Australia's India policy on travel criticised, called 'racist'
Australian residents and citizens who have been in India within 14 days of the date they plan to return home will be banned from entering Australia. Those who disobey could face fines and jail terms, the Australian government said.
May 03, 2021 / 12:06 PM IST
On April 22 Australia Prime Minister Scott Morrison announced India’s addition to its ‘red list’ of high-risk countries amid the surging second wave COVID-19 pandemic in the region. The restrictions included flights to and from India to Australia, even for those wanting to travel for weddings and funerals. (Image: Reuters)
From May 3, any Australian citizen who travels to their homeland from India will face fines and up to five years in prison. This move by the Australian authorities is being called 'racist' and a breach of human rights, the BBC reported.
The flights have been banned till May 15 due to the massive surge in COVID-19 cases in India .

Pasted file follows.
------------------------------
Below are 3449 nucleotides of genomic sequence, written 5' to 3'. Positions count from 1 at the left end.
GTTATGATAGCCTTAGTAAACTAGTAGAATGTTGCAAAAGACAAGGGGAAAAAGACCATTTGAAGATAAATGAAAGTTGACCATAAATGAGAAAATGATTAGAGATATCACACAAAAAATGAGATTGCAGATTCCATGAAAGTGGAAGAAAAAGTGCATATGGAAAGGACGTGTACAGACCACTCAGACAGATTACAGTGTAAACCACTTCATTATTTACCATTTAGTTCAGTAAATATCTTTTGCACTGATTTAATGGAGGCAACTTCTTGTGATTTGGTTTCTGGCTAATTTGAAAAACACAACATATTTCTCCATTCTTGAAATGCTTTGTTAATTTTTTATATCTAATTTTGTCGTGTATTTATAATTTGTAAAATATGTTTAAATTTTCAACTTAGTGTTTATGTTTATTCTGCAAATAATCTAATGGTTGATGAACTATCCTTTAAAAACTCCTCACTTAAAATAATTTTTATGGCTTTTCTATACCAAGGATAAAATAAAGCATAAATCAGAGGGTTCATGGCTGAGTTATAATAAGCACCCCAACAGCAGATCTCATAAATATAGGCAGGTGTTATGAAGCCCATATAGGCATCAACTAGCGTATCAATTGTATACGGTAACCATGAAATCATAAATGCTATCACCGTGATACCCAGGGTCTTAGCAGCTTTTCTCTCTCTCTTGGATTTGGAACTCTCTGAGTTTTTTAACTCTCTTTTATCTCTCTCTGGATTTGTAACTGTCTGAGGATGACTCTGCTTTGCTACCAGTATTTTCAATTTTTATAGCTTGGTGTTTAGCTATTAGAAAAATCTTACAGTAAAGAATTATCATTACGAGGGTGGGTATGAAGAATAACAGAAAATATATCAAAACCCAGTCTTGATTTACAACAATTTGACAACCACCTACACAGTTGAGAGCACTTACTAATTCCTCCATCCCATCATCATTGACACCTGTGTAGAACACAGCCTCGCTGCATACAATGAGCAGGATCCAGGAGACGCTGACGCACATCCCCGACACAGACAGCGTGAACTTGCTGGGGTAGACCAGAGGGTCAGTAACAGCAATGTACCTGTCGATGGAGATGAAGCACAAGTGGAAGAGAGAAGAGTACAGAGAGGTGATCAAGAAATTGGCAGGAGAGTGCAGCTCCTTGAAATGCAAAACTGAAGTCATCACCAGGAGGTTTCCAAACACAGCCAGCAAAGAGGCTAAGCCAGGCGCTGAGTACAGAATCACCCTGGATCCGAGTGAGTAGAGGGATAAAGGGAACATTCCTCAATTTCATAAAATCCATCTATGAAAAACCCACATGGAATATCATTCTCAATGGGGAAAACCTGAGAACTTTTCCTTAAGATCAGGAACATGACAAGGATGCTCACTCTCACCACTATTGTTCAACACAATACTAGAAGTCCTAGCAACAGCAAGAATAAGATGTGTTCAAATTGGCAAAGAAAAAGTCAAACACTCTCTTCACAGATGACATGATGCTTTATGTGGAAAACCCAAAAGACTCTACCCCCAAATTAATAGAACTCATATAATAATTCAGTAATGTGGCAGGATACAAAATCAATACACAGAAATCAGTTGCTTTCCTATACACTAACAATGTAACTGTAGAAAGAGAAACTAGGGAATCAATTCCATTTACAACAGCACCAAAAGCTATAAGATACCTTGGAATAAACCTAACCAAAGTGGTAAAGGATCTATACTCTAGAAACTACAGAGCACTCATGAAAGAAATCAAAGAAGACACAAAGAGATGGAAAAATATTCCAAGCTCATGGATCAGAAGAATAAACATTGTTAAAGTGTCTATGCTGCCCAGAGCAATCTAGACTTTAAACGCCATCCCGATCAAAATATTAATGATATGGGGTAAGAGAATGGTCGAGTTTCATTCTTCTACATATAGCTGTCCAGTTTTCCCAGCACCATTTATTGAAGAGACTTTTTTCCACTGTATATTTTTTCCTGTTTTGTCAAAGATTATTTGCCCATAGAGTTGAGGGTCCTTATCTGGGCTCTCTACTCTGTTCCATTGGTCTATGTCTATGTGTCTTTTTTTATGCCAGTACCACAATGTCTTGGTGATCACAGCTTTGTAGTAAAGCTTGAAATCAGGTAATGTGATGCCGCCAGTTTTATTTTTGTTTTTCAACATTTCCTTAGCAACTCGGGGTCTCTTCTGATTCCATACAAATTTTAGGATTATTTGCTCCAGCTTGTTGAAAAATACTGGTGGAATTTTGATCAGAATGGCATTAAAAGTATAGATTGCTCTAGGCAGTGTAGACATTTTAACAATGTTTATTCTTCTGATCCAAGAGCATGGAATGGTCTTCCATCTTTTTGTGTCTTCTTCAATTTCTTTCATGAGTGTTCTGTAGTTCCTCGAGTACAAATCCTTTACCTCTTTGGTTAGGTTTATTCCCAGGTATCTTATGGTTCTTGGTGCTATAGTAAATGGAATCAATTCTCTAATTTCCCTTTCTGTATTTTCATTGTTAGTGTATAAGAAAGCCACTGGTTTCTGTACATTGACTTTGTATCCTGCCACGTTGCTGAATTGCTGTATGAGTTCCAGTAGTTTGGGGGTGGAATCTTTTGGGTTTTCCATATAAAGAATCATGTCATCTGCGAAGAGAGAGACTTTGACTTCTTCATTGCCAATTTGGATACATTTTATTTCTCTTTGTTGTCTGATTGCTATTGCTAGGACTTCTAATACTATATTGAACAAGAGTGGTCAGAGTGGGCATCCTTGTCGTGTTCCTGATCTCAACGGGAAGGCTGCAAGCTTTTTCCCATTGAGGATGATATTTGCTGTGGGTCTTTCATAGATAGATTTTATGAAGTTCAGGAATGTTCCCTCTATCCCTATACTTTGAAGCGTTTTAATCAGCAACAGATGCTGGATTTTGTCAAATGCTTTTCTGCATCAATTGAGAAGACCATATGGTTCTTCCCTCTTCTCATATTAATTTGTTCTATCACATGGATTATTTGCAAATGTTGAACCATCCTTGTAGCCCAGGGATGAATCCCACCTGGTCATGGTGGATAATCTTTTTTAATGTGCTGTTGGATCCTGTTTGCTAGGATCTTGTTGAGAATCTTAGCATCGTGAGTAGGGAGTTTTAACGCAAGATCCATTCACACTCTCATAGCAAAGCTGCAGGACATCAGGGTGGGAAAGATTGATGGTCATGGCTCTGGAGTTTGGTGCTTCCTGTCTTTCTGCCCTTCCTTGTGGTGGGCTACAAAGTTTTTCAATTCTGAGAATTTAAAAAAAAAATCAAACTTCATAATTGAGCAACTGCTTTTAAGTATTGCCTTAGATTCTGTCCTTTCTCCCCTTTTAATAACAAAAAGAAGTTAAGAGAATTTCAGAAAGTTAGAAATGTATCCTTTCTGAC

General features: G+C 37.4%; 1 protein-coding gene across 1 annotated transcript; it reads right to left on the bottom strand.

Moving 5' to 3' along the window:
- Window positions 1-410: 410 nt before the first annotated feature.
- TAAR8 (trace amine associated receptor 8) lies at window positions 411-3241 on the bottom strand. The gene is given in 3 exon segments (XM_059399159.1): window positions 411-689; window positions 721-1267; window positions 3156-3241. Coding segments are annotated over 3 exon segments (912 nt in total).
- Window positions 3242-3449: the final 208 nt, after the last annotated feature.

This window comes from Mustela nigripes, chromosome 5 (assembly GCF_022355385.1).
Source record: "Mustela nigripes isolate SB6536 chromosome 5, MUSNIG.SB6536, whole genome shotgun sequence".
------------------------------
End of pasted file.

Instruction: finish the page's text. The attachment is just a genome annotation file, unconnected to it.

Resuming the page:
Australian residents and citizens who have been in India within 14 days of the date they plan to return home will be banned from entering Australia as of May 3.
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Australian Prime Minister Scott Morrison has dismissed accusations of racism.
"The same accusations were made against the government over a year ago when we closed the borders to mainland China," Morrison told Sydney radio station 2GB.
"There's no politics or ideology in a pandemic...It's got nothing to do with politics, this is a virus," he said.
This the first time Australians have been criminalised for returning to their country, BBC reported citing local media.
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Australian Foreign Minister Marise Payne said India arrivals had accounted for 57 percent of positive cases in quarantine, much higher than 10 percent recorded in March.
Critics, including medical experts and legal groups, told the BBC that the government's move to criminalise Indian arrivals was extreme and disproportionate to the health risks.
India has been reporting more than three lakh (300,000) new COVID-19 cases a day for around 10 days, recording the highest single-day surges in any country.